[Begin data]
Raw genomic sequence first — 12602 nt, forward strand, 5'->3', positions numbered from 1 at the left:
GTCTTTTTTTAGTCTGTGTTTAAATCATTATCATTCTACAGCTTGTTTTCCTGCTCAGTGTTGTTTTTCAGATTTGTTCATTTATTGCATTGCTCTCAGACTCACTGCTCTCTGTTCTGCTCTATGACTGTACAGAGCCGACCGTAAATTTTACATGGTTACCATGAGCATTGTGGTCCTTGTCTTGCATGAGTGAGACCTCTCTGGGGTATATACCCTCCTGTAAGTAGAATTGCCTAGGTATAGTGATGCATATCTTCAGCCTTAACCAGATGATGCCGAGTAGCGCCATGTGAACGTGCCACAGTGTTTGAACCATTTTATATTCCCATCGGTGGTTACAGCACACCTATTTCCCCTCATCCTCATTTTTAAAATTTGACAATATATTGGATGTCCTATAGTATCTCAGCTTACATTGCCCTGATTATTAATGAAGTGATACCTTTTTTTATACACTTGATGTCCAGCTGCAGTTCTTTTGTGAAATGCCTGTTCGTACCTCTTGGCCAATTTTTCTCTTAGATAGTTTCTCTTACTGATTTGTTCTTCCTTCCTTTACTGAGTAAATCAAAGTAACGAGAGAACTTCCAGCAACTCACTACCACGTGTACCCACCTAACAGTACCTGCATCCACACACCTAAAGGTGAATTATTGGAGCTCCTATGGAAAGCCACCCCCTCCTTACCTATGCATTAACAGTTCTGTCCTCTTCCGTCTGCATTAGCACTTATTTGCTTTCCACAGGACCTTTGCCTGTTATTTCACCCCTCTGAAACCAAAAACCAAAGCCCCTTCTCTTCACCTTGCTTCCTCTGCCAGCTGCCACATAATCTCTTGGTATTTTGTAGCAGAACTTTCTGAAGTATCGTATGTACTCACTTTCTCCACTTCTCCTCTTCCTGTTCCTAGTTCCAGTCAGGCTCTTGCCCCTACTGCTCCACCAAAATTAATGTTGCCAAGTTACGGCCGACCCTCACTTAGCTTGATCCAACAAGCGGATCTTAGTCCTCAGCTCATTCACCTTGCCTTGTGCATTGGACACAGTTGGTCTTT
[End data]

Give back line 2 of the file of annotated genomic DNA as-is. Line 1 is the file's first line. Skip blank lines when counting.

GTCTTTTTTTAGTCTGTGTTTAAATCATTATCATTCTACAGCTTGTTTTCCTGCTCAGTGTTGTTTTTCAGATTTGTTCATTTATTGCATTGCTCTCAGACTCACTGCTCTCTGTTCTGCTCTATGACTGTACAGAGCCGACCGTAAATTTTACATGGTTACCATGAGCATTGTGGTCCTTGTCTTGCATGAGTGAGACCTCTCTGGGGTATATACCCTCCTGTAAGTAGAATTGCCTAGGTATAGTGATGCATATCTTCAGCCTTAACCAGATGATGCCGAGTAGCGCCATGTGAACGTGCCACAGTGTTTGAACCATTTTATATTCCCATCGGTGGTTACAGCACACCTATTTCCCCTCATCCTCATTTTTAAAATTTGACAATATATTGGATGTCCTATAGTATCTCAGCTTACATTGCCCTGATTATTAATGAAGTGATACCTTTTTTTATACACTTGATGTCCAGCTGCAGTTCTTTTGTGAAATGCCTGTTCGTACCTCTTGGCCAATTTTTCTCTTAGATAGTTTCTCTTACTGATTTGTTCTTCCTTCCTTTACTGAGTAAATCAAAGTAACGAGAGAACTTCCAGCAACTCACTACCACGTGTACCCACCTAACAGTACCTGCATCCACACACCTAAAGGTGAATTATTGGAGCTCCTATGGAAAGCCACCCCCTCCTTACCTATGCATTAACAGTTCTGTCCTCTTCCGTCTGCATTAGCACTTATTTGCTTTCCACAGGACCTTTGCCTGTTATTTCACCCCTCTGAAACCAAAAACCAAAGCCCCTTCTCTTCACCTTGCTTCCTCTGCCAGCTGCCACATAATCTCTTGGTATTTTGTAGCAGAACTTTCTGAAGTATCGTATGTACTCACTTTCTCCACTTCTCCTCTTCCTGTTCCTAGTTCCAGTCAGGCTCTTGCCCCTACTGCTCCACCAAAATTAATGTTGCCAAGTTACGGCCGACCCTCACTTAGCTTGATCCAACAAGCGGATCTTAGTCCTCAGCTCATTCACCTTGCCTTGTGCATTGGACACAGTTGGTCTTT